ROOKIE YEARBOOK ONE
Rookie Yearbook One proves there’s a teenage girl in all of us waiting to wear a paper crown and cover our notebook covers with ice cream stickers. The book marks the one-year anniversary of fashion-kid-blogger turned teenage editor Tavi Gevinson’s Rookie Mag, an online magazine tailored to young girls. Along with covering fashion, music, and television, Rookie offers refreshingly nuanced advice on tackling life as an independently minded and self-aware teenager. The book includes posts from the blog’s first year, designed with analog photos of melancholy nymphets and nostalgic patterns of roses and lace. Although it looks like someone barfed glitter hearts all over the book, the exemplary writing helps excuse the design’s precocious and overlaid cuteness. Unlike peer publications like Seventeen, which tells girls how to trim their waists and pick the best lip-gloss for their hair color, Rookie assumes that young women’s interests lie beyond appearing attractive. No other teen-girl publication gives young girls a taxonomy of late night snacks, opens up a conversation on masturbation, advises them on how to not care what other people think, teaches them how to produce their own zine, or geeks out with them over The Golden Girls, Joni Mitchell, and deep sea creatures. And even those of us not in the throes of teenagedom can identify with Rookie. In one of the articles featured in the book, several writers, most of whom are in their twenties and thirties, write sincerely about their experiences with sexual harassment. Especially relatable is Gevinson’s guide on how to properly bitchface (read: how to control your demeanor when interacting with insufferable people), a skill that comes in handy well beyond the teenage years. Rookie reminds all of us that it’s okay to feel uncomfortable, and to have your own thoughts, and to not know what those thoughts mean. Rookie is there not to give you the answers, but to encourage you to wear your own crown, march to your own beat, and go figure it out for yourself. — AA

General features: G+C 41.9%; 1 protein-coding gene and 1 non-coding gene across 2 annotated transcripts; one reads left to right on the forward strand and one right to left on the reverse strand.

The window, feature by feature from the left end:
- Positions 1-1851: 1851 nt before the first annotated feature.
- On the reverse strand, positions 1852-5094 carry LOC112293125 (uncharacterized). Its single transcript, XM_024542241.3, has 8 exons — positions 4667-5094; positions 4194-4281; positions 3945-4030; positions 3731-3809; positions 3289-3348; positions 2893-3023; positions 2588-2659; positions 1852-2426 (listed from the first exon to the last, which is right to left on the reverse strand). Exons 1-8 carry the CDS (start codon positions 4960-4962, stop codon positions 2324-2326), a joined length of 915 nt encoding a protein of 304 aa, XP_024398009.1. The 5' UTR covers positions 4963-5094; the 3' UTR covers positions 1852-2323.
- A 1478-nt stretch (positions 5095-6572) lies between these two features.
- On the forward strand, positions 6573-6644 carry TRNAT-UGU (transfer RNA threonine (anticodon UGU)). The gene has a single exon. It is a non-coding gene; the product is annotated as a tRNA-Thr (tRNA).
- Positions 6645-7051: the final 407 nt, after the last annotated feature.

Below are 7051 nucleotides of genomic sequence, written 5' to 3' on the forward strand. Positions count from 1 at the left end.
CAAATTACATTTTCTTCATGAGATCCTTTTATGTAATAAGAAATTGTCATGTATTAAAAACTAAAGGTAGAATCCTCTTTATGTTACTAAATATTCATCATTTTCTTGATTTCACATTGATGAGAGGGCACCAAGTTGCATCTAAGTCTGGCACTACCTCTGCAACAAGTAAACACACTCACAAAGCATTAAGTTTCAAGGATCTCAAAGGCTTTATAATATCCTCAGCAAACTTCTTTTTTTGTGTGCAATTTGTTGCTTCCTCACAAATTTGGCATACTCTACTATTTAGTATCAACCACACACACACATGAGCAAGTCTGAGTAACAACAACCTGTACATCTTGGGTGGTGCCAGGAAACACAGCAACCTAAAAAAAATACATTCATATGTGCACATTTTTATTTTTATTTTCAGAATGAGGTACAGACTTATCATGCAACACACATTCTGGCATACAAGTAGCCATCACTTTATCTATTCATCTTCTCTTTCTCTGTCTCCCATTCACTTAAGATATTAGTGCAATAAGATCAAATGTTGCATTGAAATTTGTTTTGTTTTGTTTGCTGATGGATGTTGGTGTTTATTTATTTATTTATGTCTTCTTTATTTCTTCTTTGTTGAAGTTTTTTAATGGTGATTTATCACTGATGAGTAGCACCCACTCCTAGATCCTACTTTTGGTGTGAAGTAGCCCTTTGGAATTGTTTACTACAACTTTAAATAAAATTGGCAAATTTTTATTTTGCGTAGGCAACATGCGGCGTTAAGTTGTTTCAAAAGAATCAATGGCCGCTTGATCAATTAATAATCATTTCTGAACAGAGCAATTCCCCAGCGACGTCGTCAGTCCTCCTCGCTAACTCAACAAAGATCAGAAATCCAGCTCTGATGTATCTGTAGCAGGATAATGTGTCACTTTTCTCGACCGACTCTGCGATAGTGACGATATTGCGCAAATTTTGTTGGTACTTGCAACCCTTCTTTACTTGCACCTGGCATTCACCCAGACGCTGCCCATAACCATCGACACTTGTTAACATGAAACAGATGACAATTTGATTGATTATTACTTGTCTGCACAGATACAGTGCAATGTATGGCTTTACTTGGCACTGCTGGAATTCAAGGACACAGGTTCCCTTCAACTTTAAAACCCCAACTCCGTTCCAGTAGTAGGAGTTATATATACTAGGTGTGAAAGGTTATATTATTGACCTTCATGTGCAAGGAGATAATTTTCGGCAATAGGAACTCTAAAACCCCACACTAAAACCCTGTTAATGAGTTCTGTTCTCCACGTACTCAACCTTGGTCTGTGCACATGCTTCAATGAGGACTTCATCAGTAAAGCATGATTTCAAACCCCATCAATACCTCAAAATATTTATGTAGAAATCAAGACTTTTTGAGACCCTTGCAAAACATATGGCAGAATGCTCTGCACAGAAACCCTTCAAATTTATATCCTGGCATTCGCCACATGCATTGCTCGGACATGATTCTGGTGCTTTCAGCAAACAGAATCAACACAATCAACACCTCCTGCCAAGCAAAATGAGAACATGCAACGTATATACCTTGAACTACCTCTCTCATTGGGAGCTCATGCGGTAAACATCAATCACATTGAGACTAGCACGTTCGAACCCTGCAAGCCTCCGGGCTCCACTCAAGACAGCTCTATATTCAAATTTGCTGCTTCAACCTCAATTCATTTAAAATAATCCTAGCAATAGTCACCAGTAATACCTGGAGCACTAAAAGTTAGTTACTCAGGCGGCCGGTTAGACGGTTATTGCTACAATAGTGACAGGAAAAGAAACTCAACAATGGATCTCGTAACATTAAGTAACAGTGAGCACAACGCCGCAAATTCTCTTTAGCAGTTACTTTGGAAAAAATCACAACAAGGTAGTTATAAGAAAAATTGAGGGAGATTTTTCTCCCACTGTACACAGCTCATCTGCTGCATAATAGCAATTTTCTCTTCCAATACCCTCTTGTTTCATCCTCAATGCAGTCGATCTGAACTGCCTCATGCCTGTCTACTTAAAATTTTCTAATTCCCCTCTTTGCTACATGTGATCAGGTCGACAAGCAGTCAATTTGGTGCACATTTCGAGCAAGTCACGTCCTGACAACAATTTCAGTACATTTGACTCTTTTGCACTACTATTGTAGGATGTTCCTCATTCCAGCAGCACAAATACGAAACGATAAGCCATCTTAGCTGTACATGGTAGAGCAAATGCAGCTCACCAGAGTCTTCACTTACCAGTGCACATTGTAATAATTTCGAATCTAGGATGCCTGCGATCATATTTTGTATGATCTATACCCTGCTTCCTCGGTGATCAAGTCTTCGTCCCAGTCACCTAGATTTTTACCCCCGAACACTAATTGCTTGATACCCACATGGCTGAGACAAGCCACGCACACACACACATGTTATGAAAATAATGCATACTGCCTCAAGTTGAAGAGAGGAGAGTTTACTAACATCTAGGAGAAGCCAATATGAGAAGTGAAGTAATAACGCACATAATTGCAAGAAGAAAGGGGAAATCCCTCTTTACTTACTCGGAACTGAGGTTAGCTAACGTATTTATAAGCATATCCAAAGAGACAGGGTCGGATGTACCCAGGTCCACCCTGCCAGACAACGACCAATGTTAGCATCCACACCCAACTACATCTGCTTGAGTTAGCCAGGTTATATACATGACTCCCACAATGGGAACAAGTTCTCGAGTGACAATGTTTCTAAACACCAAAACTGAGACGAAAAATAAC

I have no idea what music people are listening to now. Are you guys still into chillwave? Witch house? Is Seapunk really a thing or did the New York Times Style section make that up (a trend born, they reported, “like Aphrodite from the foam”)? I don’t know if it’s still okay to like Woods, but their newest album, Bend Beyond, came out this week, and if you’re looking to listen to something a little less “synthpop” and more “sturdy,” I’d recommend it. Brooklyn-based Woods have released an album every year since 2006, and this momentum is evident in their music, which has always been attractively sloppy—probably a consequence of their spontaneous recording process (in interviews the band says they tend to record a song immediately after writing it and often mix while recording). This album seems to have been given a little more thought, and though it’s not quite the creepy ‘90s lo-fi they’re known for (at least I know that lo-fi is still in), they haven’t scrubbed their unsettling tension between dark lyrics and sunny music. The cleaner recording on Bend Beyond just makes frontman Jeremy Earl’s unhinged falsetto more intelligible, which in turn forefronts those incongruously gloomy lyrics. It’s like going to a party stoned with kids you haven’t seen in years and not being able to tell if it’s just you or if small talk is always veiling a bit of aggression.